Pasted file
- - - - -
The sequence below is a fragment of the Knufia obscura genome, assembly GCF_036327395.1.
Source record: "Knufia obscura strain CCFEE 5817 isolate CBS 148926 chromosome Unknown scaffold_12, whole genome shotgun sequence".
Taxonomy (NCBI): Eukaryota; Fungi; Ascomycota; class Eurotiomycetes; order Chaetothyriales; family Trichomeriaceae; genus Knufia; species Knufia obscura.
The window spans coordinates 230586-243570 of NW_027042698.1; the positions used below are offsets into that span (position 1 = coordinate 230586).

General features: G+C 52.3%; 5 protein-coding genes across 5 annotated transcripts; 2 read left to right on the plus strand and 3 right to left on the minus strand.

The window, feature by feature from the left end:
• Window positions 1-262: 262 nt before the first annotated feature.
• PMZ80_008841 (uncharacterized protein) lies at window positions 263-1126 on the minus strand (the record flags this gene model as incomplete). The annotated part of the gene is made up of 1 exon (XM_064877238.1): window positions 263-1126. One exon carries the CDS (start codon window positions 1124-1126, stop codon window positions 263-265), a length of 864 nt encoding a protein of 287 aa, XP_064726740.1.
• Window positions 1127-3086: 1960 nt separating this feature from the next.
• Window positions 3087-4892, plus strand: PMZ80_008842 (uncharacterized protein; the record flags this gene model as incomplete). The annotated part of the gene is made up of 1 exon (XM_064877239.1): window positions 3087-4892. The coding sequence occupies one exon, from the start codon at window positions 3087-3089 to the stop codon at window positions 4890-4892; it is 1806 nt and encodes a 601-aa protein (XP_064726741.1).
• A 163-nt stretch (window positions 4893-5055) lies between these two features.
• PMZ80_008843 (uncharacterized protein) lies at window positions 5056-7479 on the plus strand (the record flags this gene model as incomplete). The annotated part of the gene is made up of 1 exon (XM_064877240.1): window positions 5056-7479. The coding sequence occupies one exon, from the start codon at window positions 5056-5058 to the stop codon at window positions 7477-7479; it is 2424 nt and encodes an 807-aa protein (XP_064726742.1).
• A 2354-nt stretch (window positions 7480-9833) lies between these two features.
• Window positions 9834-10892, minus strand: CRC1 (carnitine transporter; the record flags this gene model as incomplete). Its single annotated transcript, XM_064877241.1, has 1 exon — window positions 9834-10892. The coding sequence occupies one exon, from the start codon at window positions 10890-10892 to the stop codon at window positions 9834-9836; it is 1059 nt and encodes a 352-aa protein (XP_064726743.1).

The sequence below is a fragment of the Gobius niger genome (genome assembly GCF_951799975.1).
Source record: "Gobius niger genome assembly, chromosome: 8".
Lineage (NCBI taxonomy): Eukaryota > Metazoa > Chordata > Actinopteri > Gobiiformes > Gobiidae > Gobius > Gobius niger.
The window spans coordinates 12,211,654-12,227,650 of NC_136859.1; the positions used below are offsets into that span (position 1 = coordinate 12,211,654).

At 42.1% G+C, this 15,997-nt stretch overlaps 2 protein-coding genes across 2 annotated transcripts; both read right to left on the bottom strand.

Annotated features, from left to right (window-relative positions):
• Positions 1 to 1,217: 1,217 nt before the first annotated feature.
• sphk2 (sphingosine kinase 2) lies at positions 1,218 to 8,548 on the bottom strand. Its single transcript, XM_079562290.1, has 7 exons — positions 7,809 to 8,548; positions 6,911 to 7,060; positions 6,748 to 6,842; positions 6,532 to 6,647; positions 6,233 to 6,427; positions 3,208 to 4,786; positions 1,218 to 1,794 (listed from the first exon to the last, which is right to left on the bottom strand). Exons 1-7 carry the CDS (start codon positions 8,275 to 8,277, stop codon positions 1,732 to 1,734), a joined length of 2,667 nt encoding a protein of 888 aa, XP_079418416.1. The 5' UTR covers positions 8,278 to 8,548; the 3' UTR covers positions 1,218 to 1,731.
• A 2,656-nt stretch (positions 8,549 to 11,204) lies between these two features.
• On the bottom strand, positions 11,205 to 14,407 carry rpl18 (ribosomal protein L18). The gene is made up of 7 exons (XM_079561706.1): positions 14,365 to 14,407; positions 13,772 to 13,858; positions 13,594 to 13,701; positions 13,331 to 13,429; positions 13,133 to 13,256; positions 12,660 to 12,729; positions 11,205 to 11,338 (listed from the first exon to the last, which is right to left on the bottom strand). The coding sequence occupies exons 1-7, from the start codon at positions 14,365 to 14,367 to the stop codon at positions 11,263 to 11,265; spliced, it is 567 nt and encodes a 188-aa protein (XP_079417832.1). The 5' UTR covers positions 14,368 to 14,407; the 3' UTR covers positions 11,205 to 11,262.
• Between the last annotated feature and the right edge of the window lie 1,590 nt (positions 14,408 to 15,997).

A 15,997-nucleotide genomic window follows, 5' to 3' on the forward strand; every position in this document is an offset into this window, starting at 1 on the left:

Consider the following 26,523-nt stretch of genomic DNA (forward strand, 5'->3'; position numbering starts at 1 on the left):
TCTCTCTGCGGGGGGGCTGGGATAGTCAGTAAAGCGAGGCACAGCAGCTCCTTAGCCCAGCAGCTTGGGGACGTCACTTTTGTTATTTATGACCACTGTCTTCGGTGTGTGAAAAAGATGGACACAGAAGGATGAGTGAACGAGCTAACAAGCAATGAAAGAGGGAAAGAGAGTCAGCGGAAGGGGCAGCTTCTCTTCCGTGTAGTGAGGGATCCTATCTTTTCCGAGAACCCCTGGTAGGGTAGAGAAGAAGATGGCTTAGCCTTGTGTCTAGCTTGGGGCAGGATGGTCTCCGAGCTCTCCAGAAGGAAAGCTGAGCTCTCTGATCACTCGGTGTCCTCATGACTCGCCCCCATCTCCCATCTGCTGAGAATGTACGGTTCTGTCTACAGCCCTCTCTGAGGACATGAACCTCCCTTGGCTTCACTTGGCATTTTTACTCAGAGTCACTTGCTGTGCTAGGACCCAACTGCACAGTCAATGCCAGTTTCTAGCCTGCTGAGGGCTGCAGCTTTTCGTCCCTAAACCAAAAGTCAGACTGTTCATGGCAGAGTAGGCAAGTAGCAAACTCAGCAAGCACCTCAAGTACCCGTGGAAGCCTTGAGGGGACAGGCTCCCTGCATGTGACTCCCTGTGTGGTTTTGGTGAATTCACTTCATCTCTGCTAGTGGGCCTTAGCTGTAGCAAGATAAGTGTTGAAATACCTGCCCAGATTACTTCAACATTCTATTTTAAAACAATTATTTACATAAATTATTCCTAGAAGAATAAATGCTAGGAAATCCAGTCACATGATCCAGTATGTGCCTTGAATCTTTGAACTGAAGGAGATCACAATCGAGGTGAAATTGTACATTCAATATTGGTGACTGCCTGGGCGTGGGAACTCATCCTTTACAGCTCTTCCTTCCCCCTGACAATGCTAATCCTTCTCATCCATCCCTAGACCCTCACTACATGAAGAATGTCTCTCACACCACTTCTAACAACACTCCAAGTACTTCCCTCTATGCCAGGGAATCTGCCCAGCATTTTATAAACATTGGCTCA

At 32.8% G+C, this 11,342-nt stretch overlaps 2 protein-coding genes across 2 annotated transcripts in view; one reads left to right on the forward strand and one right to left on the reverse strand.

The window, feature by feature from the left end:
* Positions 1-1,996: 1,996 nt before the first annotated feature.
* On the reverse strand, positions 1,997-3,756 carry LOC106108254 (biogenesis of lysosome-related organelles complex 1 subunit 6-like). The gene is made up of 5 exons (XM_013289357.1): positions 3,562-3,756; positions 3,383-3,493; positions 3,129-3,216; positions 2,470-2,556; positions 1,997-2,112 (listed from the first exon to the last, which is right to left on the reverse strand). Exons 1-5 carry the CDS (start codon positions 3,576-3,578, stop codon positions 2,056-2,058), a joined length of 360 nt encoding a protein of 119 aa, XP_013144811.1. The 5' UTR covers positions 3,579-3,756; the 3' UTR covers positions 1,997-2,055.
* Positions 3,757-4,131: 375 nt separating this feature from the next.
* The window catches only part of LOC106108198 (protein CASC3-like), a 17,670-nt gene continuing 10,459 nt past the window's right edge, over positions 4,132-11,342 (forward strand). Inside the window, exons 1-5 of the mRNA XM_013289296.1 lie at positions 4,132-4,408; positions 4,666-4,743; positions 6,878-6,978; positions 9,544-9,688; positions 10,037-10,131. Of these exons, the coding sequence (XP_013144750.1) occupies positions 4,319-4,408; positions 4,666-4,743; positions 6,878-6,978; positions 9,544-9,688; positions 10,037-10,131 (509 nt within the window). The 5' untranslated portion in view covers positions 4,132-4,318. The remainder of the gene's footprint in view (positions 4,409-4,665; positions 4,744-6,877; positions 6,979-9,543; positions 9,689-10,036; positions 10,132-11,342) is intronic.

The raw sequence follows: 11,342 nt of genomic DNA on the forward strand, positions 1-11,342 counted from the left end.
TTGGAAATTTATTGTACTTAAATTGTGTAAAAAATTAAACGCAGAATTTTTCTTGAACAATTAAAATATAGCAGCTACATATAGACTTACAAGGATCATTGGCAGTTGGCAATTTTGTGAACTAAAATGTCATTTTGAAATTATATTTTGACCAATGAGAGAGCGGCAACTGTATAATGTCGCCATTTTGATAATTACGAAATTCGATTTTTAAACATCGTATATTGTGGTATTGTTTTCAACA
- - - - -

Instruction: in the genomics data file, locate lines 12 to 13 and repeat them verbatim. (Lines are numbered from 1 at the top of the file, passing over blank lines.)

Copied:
• PMZ80_008843 (uncharacterized protein) lies at window positions 5056-7479 on the plus strand (the record flags this gene model as incomplete). The annotated part of the gene is made up of 1 exon (XM_064877240.1): window positions 5056-7479. The coding sequence occupies one exon, from the start codon at window positions 5056-5058 to the stop codon at window positions 7477-7479; it is 2424 nt and encodes an 807-aa protein (XP_064726742.1).
• A 2354-nt stretch (window positions 7480-9833) lies between these two features.